We also all know people who feel that owning a TV is needless, because anything that can be watched can be watched online these days. I know these people, in fact I am one of these people. At least publically, I’m a huge advocate for and promoter of the idea that the web will replace all conventional media one day.

That doesn’t mean that I don’t enjoy sitting down from time to time and letting some programmer offer up what I’m going to consume. We all enjoy a good sit, don’t we? There’s something pleasing about knowing that I can just flip on the tube and something (at least remotely) interesting will be playing.

Sadly, I don’t have that privilege anymore. You see, I have rabbit ears and for years, those have served up almost all the shows I needed. But now, thanks to a CRTC ruling designed to make more room for cellphone and other signals, all over-the air analog TV signals have been replaced by digital ones.

That doesn’t mean that rabbit ears don’t work anymore, they just don’t work on their own. You need to pay for a converter, which costs up to $100. I don’t see myself doing that anytime soon. It’s almost like buying a new TV and TV just isn’t my top priority right now. I also don’t see myself getting cable or sattelite TV. It’s just not worth it given what I watch and what I can get online.

It’s not like we weren’t warned. In fact I wrote about this very subject as an impending threat on this site over a year ago and the US has been living without analog signals for over two years. But all the warnings in the world are meaningless when you really don’t want to have to go out and buy an additional device just to watch free TV.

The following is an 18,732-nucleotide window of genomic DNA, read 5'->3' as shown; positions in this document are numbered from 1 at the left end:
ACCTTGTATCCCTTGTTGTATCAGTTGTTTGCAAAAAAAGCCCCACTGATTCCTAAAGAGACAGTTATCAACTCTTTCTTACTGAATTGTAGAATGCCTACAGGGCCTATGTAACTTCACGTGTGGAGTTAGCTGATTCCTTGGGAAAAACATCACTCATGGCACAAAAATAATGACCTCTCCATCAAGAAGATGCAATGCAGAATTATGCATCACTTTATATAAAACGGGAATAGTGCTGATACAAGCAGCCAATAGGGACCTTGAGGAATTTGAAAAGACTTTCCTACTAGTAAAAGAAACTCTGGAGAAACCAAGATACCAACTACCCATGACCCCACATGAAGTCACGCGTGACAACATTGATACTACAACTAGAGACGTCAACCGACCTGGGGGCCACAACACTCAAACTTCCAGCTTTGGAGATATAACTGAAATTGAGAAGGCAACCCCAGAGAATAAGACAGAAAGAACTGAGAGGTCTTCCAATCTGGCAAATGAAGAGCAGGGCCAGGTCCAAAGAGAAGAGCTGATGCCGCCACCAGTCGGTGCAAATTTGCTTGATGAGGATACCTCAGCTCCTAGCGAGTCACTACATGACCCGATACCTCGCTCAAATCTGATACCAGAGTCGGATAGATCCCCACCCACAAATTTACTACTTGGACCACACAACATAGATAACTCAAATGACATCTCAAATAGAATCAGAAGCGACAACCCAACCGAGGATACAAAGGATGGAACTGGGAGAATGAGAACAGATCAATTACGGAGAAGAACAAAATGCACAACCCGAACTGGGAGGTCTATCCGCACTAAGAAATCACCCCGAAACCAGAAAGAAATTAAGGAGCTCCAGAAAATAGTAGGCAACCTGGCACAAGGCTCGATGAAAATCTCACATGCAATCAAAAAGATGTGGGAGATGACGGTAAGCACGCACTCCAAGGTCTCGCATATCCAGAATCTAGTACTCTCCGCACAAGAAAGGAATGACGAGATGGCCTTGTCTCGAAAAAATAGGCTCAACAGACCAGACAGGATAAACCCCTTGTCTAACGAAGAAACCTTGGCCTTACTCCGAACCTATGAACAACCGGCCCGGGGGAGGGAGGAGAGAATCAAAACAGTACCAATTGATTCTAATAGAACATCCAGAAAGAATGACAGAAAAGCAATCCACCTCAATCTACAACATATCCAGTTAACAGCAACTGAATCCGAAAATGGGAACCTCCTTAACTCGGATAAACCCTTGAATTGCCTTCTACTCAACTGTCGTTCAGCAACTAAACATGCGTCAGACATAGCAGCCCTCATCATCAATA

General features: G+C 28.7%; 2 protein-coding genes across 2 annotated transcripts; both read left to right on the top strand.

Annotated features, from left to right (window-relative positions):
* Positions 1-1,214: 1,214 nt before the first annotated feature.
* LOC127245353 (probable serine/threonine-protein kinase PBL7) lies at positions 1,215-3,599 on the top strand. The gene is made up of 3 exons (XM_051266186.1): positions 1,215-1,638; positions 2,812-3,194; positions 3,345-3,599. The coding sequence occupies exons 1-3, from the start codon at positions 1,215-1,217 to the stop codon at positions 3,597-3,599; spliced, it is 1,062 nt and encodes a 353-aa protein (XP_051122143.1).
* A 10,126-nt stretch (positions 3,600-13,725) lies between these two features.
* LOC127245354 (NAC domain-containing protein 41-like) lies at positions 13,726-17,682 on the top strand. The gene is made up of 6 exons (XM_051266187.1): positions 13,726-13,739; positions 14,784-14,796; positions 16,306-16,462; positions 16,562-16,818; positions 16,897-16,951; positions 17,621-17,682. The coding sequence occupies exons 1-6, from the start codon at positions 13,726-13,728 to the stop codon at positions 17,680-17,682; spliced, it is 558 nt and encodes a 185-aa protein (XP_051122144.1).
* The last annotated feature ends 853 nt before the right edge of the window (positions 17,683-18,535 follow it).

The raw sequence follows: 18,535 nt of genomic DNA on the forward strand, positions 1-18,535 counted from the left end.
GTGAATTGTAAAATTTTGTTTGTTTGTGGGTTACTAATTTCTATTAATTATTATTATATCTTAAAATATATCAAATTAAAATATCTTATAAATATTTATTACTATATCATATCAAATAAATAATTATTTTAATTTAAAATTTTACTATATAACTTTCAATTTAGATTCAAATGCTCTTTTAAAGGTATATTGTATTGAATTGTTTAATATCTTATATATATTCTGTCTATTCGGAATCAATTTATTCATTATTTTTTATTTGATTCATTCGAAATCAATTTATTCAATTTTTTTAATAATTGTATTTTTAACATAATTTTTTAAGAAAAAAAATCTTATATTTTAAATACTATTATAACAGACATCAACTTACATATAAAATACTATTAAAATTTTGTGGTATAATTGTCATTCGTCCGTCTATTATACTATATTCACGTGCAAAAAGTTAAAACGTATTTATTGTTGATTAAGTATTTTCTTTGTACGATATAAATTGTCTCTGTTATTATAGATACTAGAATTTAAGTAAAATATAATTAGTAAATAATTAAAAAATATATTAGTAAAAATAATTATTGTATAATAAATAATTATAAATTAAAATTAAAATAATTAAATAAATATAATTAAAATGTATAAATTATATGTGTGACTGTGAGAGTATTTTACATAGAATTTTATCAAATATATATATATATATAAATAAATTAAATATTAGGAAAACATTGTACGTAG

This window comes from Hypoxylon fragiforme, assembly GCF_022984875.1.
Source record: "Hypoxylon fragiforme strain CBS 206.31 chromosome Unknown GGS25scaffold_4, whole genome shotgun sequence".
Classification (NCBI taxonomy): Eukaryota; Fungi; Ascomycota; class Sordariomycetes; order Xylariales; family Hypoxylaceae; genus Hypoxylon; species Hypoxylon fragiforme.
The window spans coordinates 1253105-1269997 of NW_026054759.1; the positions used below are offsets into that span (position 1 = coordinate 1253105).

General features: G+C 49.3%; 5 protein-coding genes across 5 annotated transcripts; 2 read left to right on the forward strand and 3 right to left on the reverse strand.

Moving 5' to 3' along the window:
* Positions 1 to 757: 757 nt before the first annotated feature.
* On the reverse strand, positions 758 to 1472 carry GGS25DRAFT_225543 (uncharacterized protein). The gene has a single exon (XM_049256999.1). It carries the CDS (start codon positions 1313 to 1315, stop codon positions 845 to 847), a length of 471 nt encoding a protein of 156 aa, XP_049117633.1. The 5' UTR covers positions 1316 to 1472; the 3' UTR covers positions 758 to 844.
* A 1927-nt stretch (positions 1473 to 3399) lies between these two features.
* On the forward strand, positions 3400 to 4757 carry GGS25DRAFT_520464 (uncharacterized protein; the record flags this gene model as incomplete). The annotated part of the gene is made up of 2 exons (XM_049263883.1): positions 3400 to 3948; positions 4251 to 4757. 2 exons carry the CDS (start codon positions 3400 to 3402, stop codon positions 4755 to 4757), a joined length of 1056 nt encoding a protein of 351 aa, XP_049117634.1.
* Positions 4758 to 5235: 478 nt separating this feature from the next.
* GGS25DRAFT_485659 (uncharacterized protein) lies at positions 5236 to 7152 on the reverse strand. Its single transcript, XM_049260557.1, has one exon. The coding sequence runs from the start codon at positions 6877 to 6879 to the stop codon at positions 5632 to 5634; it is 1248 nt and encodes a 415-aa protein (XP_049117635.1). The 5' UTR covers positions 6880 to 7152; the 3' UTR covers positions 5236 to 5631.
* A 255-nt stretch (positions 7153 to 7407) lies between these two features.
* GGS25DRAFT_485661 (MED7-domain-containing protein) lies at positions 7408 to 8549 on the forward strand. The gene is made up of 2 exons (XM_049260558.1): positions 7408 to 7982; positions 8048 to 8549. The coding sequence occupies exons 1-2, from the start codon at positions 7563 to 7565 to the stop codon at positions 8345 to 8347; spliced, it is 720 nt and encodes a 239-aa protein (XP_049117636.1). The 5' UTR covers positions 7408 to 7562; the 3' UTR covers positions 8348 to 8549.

Beyond the price, though, the concept just bugs me and not only because I can see the transmitter from my window but can’t access what it is sending out. It’s the fact that something that was free for years now costs money. It’s not progress, it’s profit. Small profit but profit nonetheless.

It also takes away from the possibility of TV being used as a public service. I know that it’s been far from that for years already and was even created as an advertising medium in the first place, but at least it was possible.

Just a week ago, community radio in Vermont proved just how useful it was in getting vital information out when Irene knocked out the Internet. It’s a shame that TV will never get that chance.

It’s also bringing us one step closer to being fully a part of the grid. Yeah, a converter box is anonymous, but how long will it be before we just plain need cable or satellite to watch TV.